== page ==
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J Struct Biol. 1998;122(1-2):123-7.

X-Ray diffraction studies of fibrillin-rich microfibrils: effects of tissue extension on axial and lateral packing.

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Department of Biological and Molecular Sciences, University of Stirling, Stirling, FK9 4LA, United Kingdom.


X-ray diffraction of hydrated fibrillin rich microfibrils, in the form of zonular filaments from bovine eyes, demonstrated meridional diffraction peaks indexing on a fundamental periodicity of approximately 56 nm in the relaxed state. The effect of sample extensions of up to 50% in length produced an increase in the axial periodicity of only 4% as judged by alteration of the diffraction peak position of the third meridional order. This effect was shown to be reversible. Further extension to 100% of the tissue rest length caused extensive deterioration in the quality of the diffraction and resulted in a more complex meridional diffraction series, where the fundamental axial periodicity also changed to a length of approximately 80 nm. The fibrillin diffraction image also contains an equatorial diffraction peak that is enhanced upon tissue extension. The measurement of the molecular spacing from the equatorial diffraction profile indicated that the closest approach of molecules gave a broad interference peak of spacing 28 nm, this is nearly twice the molecular diameter as estimated from electron microscopy of dehydrated samples.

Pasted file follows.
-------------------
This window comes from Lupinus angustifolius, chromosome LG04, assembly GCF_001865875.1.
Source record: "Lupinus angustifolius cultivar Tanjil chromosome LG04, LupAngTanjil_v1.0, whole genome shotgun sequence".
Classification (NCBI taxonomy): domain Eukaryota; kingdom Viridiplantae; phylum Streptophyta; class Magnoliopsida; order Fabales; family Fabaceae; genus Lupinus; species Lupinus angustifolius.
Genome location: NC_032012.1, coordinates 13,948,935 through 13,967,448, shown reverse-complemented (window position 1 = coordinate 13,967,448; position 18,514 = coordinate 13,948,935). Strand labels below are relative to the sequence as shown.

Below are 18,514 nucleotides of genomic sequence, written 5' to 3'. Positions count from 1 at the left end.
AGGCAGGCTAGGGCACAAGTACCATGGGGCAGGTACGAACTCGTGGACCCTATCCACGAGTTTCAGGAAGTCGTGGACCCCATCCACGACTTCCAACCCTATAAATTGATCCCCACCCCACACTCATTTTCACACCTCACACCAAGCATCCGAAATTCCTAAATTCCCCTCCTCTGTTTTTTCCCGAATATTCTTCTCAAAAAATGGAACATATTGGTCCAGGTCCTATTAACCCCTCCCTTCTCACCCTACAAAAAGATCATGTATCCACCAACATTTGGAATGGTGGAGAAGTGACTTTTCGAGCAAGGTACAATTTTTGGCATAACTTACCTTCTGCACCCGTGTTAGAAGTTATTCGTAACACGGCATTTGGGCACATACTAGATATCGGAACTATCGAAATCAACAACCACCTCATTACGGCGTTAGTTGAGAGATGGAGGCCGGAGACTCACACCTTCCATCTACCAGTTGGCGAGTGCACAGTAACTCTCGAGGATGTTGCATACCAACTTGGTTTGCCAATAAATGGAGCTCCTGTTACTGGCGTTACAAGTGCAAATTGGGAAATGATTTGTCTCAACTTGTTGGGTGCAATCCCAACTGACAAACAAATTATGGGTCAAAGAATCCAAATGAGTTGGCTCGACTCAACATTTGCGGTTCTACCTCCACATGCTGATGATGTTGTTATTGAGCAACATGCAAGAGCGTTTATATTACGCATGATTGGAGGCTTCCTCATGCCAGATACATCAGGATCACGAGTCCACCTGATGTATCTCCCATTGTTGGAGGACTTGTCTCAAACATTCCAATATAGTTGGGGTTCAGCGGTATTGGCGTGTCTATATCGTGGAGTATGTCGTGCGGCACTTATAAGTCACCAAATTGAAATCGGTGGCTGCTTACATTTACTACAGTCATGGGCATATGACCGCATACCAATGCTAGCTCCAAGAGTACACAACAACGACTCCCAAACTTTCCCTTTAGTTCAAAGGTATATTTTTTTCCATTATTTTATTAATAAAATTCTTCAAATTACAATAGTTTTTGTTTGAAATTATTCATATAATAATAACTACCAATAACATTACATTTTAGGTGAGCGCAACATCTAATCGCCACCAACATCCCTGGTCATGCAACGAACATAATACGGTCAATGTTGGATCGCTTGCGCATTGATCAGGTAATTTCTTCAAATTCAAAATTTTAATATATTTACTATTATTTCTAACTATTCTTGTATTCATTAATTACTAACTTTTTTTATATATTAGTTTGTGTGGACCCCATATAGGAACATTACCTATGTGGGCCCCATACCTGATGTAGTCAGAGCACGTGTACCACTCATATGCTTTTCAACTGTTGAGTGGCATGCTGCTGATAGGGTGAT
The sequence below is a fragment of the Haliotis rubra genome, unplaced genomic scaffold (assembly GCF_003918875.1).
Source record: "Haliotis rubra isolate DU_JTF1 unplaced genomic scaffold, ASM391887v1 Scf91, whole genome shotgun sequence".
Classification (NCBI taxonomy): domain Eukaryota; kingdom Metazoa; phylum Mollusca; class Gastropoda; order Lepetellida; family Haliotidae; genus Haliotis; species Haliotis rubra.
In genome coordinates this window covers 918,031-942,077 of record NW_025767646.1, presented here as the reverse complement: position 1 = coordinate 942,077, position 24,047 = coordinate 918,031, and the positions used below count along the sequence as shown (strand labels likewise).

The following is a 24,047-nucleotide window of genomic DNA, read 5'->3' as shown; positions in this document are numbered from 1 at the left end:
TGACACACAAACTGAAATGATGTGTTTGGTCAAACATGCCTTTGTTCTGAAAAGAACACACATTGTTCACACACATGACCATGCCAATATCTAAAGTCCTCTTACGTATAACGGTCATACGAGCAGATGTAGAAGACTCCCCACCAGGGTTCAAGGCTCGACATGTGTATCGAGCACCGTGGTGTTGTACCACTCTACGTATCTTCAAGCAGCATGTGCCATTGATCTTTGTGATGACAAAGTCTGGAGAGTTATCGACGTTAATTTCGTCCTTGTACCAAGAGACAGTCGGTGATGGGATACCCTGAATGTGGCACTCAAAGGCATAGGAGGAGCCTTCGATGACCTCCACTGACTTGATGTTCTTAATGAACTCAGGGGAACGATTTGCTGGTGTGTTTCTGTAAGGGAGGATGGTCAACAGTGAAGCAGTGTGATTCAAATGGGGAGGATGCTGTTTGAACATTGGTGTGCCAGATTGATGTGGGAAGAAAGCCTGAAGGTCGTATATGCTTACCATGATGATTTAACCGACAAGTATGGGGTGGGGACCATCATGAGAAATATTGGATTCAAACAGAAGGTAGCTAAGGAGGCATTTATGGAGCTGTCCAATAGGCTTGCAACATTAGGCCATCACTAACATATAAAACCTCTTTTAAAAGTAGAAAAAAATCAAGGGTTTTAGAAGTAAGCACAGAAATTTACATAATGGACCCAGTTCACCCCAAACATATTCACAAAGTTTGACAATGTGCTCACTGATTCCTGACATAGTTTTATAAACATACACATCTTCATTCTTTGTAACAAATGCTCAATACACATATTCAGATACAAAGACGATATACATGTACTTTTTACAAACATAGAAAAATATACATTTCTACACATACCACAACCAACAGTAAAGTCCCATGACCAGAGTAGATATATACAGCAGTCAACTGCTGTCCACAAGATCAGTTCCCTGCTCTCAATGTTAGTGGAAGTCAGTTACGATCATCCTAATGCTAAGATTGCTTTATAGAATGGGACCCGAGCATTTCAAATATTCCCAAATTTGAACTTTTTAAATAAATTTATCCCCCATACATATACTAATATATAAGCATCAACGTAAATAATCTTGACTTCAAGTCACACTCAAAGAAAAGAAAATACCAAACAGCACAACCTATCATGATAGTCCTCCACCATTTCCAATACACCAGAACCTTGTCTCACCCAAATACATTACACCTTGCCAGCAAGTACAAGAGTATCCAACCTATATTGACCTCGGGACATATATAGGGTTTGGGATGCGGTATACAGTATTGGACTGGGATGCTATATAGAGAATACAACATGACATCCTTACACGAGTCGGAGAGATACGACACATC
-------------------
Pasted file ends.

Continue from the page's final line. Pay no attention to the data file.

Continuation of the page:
[Indexed for MEDLINE]

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